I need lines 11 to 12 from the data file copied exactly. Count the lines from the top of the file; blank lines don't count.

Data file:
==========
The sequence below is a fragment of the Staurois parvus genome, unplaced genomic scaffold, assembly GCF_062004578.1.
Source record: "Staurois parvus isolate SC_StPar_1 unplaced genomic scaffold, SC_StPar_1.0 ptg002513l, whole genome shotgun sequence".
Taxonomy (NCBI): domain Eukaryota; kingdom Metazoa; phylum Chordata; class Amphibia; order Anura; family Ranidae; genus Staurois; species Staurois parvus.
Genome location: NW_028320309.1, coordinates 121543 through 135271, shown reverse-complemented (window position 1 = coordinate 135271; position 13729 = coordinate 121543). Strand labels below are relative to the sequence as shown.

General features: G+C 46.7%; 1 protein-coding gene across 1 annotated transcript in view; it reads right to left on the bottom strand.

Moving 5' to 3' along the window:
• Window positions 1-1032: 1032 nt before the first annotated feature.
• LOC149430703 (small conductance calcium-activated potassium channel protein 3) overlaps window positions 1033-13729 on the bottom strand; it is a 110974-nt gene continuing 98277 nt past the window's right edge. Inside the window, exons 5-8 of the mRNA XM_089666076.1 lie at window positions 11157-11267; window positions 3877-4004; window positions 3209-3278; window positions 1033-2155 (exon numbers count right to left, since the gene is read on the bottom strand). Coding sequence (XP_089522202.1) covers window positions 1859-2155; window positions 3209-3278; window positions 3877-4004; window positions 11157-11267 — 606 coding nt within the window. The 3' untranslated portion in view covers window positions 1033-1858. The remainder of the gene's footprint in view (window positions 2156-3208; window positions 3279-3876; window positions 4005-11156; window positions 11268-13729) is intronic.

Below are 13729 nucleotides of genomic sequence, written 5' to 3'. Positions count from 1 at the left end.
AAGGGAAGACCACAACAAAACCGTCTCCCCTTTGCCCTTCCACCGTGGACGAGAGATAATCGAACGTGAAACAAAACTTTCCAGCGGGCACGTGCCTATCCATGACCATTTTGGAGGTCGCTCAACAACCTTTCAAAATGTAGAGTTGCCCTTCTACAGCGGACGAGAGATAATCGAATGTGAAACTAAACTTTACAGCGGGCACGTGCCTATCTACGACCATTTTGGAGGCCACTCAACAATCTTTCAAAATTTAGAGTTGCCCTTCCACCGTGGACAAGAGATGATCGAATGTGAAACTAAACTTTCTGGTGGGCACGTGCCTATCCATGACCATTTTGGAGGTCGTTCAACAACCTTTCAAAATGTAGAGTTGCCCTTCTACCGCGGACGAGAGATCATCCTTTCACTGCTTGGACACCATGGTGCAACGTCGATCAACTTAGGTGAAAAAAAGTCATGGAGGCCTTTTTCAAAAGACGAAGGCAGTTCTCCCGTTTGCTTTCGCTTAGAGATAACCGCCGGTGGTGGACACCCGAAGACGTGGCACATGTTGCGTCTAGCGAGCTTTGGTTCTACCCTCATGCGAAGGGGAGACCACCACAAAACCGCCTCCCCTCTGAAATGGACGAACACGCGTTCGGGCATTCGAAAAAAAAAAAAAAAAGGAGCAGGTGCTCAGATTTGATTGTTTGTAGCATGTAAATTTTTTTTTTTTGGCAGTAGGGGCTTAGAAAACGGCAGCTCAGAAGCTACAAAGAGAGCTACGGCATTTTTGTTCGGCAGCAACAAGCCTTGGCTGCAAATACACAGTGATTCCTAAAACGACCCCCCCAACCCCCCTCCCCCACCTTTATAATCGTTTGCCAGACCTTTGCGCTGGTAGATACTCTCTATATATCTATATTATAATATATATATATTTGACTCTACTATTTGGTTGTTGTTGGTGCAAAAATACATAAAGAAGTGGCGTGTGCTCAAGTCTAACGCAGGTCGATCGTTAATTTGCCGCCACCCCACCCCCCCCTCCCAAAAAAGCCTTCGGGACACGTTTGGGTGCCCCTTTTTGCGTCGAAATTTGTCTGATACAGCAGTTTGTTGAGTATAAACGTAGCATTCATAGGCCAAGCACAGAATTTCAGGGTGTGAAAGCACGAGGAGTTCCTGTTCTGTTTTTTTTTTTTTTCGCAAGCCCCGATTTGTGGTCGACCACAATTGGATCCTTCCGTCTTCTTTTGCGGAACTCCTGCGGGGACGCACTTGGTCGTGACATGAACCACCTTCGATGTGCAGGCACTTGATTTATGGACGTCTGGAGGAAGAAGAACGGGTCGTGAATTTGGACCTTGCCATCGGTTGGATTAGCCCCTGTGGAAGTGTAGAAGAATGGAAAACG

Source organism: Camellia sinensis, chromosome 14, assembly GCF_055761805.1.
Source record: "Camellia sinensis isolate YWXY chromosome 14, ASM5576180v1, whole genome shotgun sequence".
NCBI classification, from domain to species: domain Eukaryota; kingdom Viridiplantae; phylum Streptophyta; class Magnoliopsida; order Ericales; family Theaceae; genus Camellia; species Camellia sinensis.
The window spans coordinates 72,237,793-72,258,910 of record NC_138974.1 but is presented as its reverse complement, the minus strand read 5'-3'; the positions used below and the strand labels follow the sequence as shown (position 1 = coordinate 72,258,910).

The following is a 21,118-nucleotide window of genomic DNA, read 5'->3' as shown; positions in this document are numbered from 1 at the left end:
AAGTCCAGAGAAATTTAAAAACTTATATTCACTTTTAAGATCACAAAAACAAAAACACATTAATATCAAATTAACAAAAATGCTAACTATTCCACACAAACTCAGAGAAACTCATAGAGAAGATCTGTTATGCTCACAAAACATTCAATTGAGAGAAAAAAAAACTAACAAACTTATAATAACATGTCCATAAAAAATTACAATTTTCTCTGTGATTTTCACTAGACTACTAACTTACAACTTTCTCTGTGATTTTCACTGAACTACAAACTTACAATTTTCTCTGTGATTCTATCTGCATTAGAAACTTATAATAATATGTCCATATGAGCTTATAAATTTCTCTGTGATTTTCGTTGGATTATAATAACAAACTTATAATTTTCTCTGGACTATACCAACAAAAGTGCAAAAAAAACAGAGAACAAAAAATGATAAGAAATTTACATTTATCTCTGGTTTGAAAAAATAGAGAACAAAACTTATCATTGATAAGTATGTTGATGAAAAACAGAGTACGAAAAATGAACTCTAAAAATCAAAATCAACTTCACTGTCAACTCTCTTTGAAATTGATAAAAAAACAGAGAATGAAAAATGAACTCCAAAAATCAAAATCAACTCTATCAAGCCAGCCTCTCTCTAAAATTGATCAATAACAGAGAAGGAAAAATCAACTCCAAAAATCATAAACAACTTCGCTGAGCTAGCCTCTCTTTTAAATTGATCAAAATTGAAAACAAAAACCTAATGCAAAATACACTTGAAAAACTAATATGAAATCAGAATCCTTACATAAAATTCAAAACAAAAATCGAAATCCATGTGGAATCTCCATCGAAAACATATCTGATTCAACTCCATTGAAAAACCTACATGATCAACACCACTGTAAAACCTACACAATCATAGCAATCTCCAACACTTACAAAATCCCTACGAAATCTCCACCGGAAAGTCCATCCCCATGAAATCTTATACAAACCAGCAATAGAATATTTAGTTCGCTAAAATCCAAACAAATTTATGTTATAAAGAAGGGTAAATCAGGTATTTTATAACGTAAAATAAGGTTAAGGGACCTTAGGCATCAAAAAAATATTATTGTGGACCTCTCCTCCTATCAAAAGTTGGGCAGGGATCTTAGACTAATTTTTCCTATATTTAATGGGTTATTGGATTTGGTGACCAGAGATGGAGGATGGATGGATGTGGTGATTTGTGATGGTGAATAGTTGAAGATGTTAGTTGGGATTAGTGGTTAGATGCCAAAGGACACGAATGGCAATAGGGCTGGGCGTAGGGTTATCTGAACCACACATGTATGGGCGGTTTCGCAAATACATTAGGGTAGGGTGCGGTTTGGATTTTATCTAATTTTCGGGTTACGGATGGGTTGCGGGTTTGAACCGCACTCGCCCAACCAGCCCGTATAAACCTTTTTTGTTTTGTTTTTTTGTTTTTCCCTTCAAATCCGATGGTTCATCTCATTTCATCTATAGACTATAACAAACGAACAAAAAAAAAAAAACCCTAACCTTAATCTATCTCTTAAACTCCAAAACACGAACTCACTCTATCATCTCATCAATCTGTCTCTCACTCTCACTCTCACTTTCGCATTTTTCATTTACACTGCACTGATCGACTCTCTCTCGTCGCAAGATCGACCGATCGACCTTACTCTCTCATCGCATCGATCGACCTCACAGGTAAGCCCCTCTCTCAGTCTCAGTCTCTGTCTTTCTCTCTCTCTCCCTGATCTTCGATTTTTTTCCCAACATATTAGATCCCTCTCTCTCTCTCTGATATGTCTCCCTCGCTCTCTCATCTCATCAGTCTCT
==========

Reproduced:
Source organism: Camellia sinensis, chromosome 14, assembly GCF_055761805.1.
Source record: "Camellia sinensis isolate YWXY chromosome 14, ASM5576180v1, whole genome shotgun sequence".